Designers of the future focus on sustainability

Henry Spencer will be exhibiting a remote-controlled dog treat dispenser that will help owners train anxious pets.

Laurie Kay-Gould will be showing off a table built out of materials that have had a previous life, such as plastic milk bottles and wooden pallets.

Megan Walker has invented a process for turning unwanted soft toys into unique fabrics for use in arts and crafts.

Product Design students at the University (pictured here) have focused on sustainability for this year's Design Show.

A remote-control gadget allowing you to train your dog from a distance is just one of the innovative designs that will be on display at the University of Sussex this week (12-15 April).

The University’s annual Sussex Design Show will also see young designers focusing on sustainability, with ideas including a table made using milk cartons and a new method for recycling soft toys. 

The Design Show is the crowning achievement for students who have spent three years on the BSc  Product Design Degree at the University.

The show is open to the public and will take place in the Design Studio in the Richmond building at the University’s campus at Falmer on 12 April from 1pm-4:30pm, 13 April from 10am-4:30pm, and 15 April from 10am-4:30pm.

Henry Spencer will be exhibiting a remote-controlled dog treat dispenser that will help owners train anxious pets. Henry said: “A lot of dogs have separation anxiety and follow their owners from room to room. Train9 enables you to reward them for being calm when you leave the room.”

Laurie Kay-Gould will be showing off an eco-friendly table, built out of materials that have had a previous life such as plastic milk bottles and wooden pallets.  Laurie explained: “I took inspiration from the concept of a ‘circular economy’, where products are re-used instead of heading to landfill.”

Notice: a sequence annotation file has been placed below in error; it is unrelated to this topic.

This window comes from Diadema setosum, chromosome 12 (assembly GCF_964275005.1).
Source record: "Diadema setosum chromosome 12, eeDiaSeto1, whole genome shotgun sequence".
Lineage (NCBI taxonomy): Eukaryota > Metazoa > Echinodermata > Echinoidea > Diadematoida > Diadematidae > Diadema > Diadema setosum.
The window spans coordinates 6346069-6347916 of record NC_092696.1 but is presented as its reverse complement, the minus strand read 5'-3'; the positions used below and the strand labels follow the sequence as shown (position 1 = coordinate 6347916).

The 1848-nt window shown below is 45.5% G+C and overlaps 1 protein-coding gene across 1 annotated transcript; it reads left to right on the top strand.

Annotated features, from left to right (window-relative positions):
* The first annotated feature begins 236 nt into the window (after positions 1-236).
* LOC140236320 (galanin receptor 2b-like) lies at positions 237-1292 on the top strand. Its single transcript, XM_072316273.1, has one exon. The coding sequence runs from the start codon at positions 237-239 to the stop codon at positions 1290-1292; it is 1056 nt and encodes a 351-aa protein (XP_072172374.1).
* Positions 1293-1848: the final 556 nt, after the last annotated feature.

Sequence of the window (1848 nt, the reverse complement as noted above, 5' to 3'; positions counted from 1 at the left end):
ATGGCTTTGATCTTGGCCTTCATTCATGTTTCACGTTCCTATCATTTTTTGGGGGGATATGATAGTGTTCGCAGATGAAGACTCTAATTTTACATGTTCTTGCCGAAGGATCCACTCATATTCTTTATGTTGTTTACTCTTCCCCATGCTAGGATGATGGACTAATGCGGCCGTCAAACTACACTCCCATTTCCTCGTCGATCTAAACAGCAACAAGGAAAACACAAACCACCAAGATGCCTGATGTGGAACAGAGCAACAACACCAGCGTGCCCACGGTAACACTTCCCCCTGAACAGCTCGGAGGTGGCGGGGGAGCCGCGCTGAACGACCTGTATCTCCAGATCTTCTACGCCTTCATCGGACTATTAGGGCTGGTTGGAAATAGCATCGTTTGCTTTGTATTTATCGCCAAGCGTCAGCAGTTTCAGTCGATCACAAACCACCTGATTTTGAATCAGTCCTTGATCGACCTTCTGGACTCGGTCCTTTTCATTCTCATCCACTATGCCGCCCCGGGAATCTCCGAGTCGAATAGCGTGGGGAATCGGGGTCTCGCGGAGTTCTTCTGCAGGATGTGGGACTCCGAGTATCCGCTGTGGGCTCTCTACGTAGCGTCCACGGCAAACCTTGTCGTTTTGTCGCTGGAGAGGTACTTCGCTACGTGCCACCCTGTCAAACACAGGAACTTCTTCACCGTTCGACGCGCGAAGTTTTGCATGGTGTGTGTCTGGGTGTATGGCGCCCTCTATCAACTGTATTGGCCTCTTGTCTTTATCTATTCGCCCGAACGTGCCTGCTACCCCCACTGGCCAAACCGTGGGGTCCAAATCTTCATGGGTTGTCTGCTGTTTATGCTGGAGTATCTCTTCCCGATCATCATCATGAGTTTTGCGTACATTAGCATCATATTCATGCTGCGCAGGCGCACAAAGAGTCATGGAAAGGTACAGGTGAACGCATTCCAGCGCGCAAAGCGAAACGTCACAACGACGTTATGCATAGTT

Megan Walker has invented a process for turning unwanted soft toys into unique fabrics for use in arts and crafts. Megan said: “The inspiration for this project was personal experience of owning excess toys and a desire to ensure a sustainable future. I’ll be showing how every component of a soft toy can be recycled to make a woven fabric.”

Course leader Diane Simpson-Little added: “This year a diverse range of research and design thinking has been undertaken that has crossed the boundaries of many disciplines and resulted in some innovative and feasible solutions.”

“Our show therefore provides you with an unrivalled opportunity to see not only the talent of our students but also the work of tomorrow’s leading designers.”

This year, the show is being supported by First Base, a developer with a reputation for creating innovative spaces and places in London and the South East.

A spokesperson for First Base said: “With a history built on inspiration and innovation, we are proud to support next generation designers from University of Sussex. Like the designers, we see plenty of opportunities to create sustainable futures and to ensure that what we deliver today will be used for many more generations”.

Other students exhibiting at the show include:

  • David Johnson, who has created a sustainable and adjustable office desk with a unique interlocking design, making it easy to assemble and disassemble.
  • Kenia Lozano Pérez, who will be displaying a kit that helps teach kids about food waste. The concept includes a recipe scrapbook, smartphone app and instructions for ‘regrowing’ vegetables.
  • Chatura Fernando, whose Monkey Saver app is designed to help young people manage their money and cut down on their harmful habits.
  • Toby Whelan, inventor of a make‑your‑own ‘fidget toy’ for children with autism. Parents and their children will have fun building the toy together, and the finished product helps to harness the developmental benefits of fidgeting.
  • Conor Shimizu, who has developed a combined aquarium and terrarium where users can keep fish as well as growing aquatic and non-aquatic plants. Conor’s design uses Japanese technology to paint growing surfaces with nutrients, encouraging plant growth. 

Posted on behalf of: School of Engineering and Informatics
Last updated: Tuesday, 12 April 2016

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